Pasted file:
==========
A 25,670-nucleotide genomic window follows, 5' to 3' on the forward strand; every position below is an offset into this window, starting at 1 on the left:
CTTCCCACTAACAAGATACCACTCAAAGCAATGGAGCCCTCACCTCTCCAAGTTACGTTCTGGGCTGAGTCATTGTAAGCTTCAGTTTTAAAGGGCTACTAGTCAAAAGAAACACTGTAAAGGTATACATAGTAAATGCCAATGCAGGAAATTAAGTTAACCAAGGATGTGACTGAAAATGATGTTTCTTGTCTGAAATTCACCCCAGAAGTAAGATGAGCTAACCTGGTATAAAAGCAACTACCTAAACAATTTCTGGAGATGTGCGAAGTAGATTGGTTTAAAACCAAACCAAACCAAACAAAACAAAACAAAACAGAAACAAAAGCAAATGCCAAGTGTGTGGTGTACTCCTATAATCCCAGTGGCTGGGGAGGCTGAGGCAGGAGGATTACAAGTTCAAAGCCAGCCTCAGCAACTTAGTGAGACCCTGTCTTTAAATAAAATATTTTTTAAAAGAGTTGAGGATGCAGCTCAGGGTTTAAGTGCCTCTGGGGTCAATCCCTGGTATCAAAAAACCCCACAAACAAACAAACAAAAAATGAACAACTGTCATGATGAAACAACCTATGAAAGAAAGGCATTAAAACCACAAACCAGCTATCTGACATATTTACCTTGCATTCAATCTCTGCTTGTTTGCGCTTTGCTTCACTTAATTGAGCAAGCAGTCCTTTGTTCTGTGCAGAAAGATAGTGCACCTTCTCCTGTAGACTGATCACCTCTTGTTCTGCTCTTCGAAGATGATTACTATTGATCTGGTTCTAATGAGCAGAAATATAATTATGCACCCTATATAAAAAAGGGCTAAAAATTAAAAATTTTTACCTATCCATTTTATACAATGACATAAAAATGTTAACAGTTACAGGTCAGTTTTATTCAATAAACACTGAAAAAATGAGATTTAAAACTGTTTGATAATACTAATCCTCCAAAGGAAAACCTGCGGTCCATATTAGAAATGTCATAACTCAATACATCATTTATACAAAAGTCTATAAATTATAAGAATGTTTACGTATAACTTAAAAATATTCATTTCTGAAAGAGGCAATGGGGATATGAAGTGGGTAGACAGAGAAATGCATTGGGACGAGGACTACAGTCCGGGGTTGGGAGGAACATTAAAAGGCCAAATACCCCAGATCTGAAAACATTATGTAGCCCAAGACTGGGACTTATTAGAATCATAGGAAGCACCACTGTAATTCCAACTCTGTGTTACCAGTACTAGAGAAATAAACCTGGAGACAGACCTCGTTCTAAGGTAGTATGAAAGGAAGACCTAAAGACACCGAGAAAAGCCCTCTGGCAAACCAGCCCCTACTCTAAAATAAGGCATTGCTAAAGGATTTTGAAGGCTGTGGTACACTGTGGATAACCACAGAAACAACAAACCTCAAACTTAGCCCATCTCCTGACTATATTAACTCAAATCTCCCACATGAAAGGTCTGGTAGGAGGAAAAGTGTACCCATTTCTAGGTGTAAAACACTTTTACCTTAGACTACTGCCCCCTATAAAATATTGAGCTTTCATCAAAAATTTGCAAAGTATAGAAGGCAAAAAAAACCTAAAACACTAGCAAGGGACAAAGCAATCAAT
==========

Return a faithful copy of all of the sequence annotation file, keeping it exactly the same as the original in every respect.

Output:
A 25,670-nucleotide genomic window follows, 5' to 3' on the forward strand; every position below is an offset into this window, starting at 1 on the left:
CTTCCCACTAACAAGATACCACTCAAAGCAATGGAGCCCTCACCTCTCCAAGTTACGTTCTGGGCTGAGTCATTGTAAGCTTCAGTTTTAAAGGGCTACTAGTCAAAAGAAACACTGTAAAGGTATACATAGTAAATGCCAATGCAGGAAATTAAGTTAACCAAGGATGTGACTGAAAATGATGTTTCTTGTCTGAAATTCACCCCAGAAGTAAGATGAGCTAACCTGGTATAAAAGCAACTACCTAAACAATTTCTGGAGATGTGCGAAGTAGATTGGTTTAAAACCAAACCAAACCAAACAAAACAAAACAAAACAGAAACAAAAGCAAATGCCAAGTGTGTGGTGTACTCCTATAATCCCAGTGGCTGGGGAGGCTGAGGCAGGAGGATTACAAGTTCAAAGCCAGCCTCAGCAACTTAGTGAGACCCTGTCTTTAAATAAAATATTTTTTAAAAGAGTTGAGGATGCAGCTCAGGGTTTAAGTGCCTCTGGGGTCAATCCCTGGTATCAAAAAACCCCACAAACAAACAAACAAAAAATGAACAACTGTCATGATGAAACAACCTATGAAAGAAAGGCATTAAAACCACAAACCAGCTATCTGACATATTTACCTTGCATTCAATCTCTGCTTGTTTGCGCTTTGCTTCACTTAATTGAGCAAGCAGTCCTTTGTTCTGTGCAGAAAGATAGTGCACCTTCTCCTGTAGACTGATCACCTCTTGTTCTGCTCTTCGAAGATGATTACTATTGATCTGGTTCTAATGAGCAGAAATATAATTATGCACCCTATATAAAAAAGGGCTAAAAATTAAAAATTTTTACCTATCCATTTTATACAATGACATAAAAATGTTAACAGTTACAGGTCAGTTTTATTCAATAAACACTGAAAAAATGAGATTTAAAACTGTTTGATAATACTAATCCTCCAAAGGAAAACCTGCGGTCCATATTAGAAATGTCATAACTCAATACATCATTTATACAAAAGTCTATAAATTATAAGAATGTTTACGTATAACTTAAAAATATTCATTTCTGAAAGAGGCAATGGGGATATGAAGTGGGTAGACAGAGAAATGCATTGGGACGAGGACTACAGTCCGGGGTTGGGAGGAACATTAAAAGGCCAAATACCCCAGATCTGAAAACATTATGTAGCCCAAGACTGGGACTTATTAGAATCATAGGAAGCACCACTGTAATTCCAACTCTGTGTTACCAGTACTAGAGAAATAAACCTGGAGACAGACCTCGTTCTAAGGTAGTATGAAAGGAAGACCTAAAGACACCGAGAAAAGCCCTCTGGCAAACCAGCCCCTACTCTAAAATAAGGCATTGCTAAAGGATTTTGAAGGCTGTGGTACACTGTGGATAACCACAGAAACAACAAACCTCAAACTTAGCCCATCTCCTGACTATATTAACTCAAATCTCCCACATGAAAGGTCTGGTAGGAGGAAAAGTGTACCCATTTCTAGGTGTAAAACACTTTTACCTTAGACTACTGCCCCCTATAAAATATTGAGCTTTCATCAAAAATTTGCAAAGTATAGAAGGCAAAAAAAACCTAAAACACTAGCAAGGGACAAAGCAATCAAT